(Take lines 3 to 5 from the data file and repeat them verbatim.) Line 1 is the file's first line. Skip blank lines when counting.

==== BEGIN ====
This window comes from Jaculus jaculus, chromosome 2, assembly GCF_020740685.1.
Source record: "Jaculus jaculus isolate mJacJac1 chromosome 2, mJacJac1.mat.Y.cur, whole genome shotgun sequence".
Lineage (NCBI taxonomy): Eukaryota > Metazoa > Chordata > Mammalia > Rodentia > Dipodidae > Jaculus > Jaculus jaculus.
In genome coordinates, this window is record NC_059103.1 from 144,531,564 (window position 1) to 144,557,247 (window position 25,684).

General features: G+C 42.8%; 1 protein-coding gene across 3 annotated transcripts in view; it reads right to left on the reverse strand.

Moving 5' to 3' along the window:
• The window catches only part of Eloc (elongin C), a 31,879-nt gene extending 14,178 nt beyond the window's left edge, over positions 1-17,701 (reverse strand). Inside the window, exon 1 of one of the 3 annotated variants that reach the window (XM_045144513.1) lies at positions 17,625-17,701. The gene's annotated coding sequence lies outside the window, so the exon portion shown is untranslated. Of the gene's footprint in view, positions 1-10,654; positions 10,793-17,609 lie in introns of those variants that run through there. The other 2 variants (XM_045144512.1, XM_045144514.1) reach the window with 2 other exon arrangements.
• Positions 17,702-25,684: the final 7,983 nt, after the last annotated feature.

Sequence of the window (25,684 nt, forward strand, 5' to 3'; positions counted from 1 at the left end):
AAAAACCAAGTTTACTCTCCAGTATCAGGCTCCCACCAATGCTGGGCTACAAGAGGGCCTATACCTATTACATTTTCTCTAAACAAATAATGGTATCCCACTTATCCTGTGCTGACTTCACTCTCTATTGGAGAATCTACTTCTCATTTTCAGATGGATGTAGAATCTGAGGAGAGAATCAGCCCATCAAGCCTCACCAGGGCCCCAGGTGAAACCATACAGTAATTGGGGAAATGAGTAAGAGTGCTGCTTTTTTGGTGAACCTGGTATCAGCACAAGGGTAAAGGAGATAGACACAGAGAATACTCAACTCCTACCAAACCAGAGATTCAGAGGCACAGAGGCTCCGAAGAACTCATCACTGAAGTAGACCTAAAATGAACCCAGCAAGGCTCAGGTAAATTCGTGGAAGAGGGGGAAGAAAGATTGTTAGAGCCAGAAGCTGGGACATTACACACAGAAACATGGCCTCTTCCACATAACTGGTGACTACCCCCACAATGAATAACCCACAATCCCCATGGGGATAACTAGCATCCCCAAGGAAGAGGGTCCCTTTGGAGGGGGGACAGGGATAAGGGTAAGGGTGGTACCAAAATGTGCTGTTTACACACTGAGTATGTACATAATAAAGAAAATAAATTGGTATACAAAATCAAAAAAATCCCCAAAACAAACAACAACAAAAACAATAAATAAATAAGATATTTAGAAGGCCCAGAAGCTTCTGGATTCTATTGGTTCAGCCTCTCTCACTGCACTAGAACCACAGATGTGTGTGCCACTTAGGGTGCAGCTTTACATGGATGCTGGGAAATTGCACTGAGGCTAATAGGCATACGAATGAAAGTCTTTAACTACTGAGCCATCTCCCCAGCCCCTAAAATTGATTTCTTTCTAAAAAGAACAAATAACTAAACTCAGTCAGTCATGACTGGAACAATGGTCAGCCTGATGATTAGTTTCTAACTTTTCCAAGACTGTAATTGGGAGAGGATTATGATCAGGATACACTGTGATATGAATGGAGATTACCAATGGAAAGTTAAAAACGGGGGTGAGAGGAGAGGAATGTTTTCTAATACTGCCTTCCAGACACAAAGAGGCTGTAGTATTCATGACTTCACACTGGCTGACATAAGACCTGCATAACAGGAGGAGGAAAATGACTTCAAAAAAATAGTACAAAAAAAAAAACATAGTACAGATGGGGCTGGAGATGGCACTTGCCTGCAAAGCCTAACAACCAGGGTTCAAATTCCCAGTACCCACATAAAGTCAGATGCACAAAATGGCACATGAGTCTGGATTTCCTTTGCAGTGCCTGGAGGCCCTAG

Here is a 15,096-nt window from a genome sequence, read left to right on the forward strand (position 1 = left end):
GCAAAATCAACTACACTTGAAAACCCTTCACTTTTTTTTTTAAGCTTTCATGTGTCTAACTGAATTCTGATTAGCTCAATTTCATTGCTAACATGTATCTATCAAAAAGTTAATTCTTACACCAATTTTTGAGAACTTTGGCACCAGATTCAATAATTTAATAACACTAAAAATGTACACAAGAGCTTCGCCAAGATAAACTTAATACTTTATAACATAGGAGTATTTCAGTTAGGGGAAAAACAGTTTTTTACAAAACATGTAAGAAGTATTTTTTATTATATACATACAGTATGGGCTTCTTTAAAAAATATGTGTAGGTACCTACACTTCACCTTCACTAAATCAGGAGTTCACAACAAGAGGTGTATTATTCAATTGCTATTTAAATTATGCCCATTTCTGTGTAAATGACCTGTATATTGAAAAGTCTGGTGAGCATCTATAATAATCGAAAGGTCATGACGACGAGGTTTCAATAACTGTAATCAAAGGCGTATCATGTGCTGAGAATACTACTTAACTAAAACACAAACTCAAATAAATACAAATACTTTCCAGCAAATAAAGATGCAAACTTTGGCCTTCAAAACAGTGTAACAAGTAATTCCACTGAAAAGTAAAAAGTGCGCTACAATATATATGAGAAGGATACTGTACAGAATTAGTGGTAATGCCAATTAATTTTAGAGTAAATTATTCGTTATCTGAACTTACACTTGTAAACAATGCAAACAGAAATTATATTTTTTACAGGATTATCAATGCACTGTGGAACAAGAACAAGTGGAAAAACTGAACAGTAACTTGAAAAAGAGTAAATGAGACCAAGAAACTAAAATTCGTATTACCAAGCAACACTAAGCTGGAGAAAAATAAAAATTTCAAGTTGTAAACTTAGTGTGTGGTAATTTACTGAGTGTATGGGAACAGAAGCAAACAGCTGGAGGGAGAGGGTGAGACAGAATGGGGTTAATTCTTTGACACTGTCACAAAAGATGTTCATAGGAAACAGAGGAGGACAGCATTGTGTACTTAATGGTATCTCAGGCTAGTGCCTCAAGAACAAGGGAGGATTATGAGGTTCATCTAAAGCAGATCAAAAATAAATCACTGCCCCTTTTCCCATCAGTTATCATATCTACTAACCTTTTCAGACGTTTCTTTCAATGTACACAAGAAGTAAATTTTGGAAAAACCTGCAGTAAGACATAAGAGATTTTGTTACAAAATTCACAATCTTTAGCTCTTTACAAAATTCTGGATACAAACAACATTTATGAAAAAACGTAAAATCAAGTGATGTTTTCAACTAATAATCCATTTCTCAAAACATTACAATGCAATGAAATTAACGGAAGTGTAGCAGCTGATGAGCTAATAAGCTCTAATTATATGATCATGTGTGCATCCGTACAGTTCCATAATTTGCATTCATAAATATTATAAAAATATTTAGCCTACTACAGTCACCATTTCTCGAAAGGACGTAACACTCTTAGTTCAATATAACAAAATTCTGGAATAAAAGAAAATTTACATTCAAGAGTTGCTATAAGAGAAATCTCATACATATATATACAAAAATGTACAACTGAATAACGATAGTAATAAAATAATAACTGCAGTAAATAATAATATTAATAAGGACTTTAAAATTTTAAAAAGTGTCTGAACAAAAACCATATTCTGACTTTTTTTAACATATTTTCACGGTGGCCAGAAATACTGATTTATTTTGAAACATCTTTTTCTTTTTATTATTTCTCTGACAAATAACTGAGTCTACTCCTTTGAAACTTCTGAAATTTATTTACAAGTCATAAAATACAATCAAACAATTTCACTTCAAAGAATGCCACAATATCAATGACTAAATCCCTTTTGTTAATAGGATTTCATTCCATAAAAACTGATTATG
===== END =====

Lineage (NCBI taxonomy): Eukaryota > Metazoa > Chordata > Mammalia > Rodentia > Dipodidae > Jaculus > Jaculus jaculus.
In genome coordinates, this window is record NC_059103.1 from 144,531,564 (window position 1) to 144,557,247 (window position 25,684).

General features: G+C 42.8%; 1 protein-coding gene across 3 annotated transcripts in view; it reads right to left on the reverse strand.